The “Rule of Lenity” in D.C.

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According to the “Rule of Lenity,” a court should construe any ambiguity in the language of a criminal statute in favor of the defendant.

On the “Claim of Right” Defense in D.C.

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Although “claim of right” is a valid defense to robbery and other theft offenses, the defense fails when the defendant takes more than the property whose ownership is in question.

The “forfeiture-by-wrongdoing” doctrine in Hairston

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Under the ‘forfeiture-by-wrongdoing doctrine, a defendant forfeits his Sixth Amendment right to be confronted by a witness against him, as well as his objection to the introduction of hearsay, if he wrongfully procured the unavailability of that witness with the purpose of preventing the witness from testifying.

Bias and corruption in Jones v. US

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Bias can be “a favorable or friendly feeling toward a party.” It can also be hostility toward someone, a motive to lie out of self-interest, and/or corruption.

On reasonable suspicion in Funderburk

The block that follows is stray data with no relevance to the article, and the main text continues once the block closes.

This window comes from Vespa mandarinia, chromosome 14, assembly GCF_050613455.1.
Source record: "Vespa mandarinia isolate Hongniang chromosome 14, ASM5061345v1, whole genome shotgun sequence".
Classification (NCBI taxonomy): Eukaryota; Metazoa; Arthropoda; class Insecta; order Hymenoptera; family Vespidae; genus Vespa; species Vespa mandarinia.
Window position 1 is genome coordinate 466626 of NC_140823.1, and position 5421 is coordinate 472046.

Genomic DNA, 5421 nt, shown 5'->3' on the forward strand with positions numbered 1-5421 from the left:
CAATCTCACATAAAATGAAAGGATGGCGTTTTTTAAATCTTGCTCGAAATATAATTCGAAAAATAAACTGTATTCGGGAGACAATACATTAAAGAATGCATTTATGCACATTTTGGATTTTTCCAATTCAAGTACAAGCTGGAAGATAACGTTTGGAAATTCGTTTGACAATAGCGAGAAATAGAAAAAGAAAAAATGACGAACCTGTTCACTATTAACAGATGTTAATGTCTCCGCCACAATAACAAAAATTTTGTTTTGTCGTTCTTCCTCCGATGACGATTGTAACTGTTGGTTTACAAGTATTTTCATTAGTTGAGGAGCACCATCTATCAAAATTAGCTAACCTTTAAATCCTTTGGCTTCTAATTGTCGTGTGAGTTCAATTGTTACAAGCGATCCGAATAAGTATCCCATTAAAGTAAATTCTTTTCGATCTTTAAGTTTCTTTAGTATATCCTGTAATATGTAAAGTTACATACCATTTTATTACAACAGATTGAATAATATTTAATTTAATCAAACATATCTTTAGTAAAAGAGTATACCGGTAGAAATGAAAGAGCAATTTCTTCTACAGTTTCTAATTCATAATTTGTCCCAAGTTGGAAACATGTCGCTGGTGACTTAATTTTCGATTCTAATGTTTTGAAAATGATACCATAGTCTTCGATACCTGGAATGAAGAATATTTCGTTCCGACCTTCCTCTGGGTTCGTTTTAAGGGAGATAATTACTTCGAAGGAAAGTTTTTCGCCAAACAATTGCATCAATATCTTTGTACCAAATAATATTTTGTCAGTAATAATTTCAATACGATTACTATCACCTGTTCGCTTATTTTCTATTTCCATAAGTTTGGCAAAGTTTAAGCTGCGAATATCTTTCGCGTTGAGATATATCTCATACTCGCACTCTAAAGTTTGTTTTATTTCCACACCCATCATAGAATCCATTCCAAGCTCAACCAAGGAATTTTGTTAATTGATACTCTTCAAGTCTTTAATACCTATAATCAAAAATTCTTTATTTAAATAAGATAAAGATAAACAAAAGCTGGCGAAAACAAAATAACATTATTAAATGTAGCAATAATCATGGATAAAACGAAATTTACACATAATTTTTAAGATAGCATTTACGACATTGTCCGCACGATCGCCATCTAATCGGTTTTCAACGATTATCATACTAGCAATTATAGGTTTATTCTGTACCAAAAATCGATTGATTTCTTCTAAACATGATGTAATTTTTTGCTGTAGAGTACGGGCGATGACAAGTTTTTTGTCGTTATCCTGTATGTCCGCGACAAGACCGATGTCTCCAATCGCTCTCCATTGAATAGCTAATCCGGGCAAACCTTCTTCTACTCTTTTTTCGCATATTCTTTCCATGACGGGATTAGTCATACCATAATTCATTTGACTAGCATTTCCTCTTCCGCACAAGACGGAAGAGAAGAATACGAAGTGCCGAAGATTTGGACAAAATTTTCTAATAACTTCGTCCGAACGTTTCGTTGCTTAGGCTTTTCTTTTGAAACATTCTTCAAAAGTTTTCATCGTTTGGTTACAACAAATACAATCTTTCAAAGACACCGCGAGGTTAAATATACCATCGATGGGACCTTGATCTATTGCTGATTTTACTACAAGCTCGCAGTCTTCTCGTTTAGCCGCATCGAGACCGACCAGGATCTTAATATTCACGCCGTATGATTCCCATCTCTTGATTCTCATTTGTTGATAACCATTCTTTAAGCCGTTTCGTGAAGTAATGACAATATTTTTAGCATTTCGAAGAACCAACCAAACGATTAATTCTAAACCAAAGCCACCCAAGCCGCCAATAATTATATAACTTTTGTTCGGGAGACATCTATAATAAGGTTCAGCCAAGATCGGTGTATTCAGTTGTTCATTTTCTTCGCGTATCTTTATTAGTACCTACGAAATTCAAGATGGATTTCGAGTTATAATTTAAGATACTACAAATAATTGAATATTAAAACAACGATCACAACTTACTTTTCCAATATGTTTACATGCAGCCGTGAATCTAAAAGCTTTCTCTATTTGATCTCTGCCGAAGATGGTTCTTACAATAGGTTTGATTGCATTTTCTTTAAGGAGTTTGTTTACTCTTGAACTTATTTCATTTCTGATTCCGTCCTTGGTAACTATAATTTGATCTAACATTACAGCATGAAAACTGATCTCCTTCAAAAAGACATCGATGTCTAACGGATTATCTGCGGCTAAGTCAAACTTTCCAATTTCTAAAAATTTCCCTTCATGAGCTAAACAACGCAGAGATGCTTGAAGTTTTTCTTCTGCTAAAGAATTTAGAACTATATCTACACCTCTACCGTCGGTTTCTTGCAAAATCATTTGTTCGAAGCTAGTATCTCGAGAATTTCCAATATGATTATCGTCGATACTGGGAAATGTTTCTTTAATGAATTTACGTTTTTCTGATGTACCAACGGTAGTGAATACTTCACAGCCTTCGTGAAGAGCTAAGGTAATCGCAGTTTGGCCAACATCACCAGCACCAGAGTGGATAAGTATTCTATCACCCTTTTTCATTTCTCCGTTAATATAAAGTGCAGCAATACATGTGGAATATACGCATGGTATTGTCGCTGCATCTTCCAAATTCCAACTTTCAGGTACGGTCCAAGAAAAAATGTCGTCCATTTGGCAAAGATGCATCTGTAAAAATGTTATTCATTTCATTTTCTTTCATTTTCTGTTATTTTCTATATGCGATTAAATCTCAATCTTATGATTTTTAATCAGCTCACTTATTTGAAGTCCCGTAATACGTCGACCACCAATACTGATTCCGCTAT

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Police had the requisite legal basis – reasonable suspicion – to assume that one of four people present after gunshots were heard was the shooter.

On Judicial Notice and Mejia-Cortez

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Although a court may take “judicial notice” of commonly known facts, the government must still prove every element of a criminal offense beyond a reasonable doubt.

Criminal threat requires ability to follow through

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Telling someone that you will “slap” his/her “bitch ass” is threatening on its face. But criminal threats require the ability to follow through.

On the right to testify in Graves v. U.S.

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It is reversible error for the trial judge to prohibit the defendant from testifying that he was acting in self-defense when the court had already concluded that the arresting officer had not used excessive force.

Withdrawing consent for a search

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Although a person can always revoke consent to a warrantless search, such a withdrawal of permission must be clearly and unequivocally communicated. So held the D.C. Court of Appeals in Ford v. United States.

On the “buyer’s agent” defense in Simms

DC Court of Appeals

There is a “buyer’s agent” defense in D.C. after all – at least with respect to drug distribution charges involving marijuana.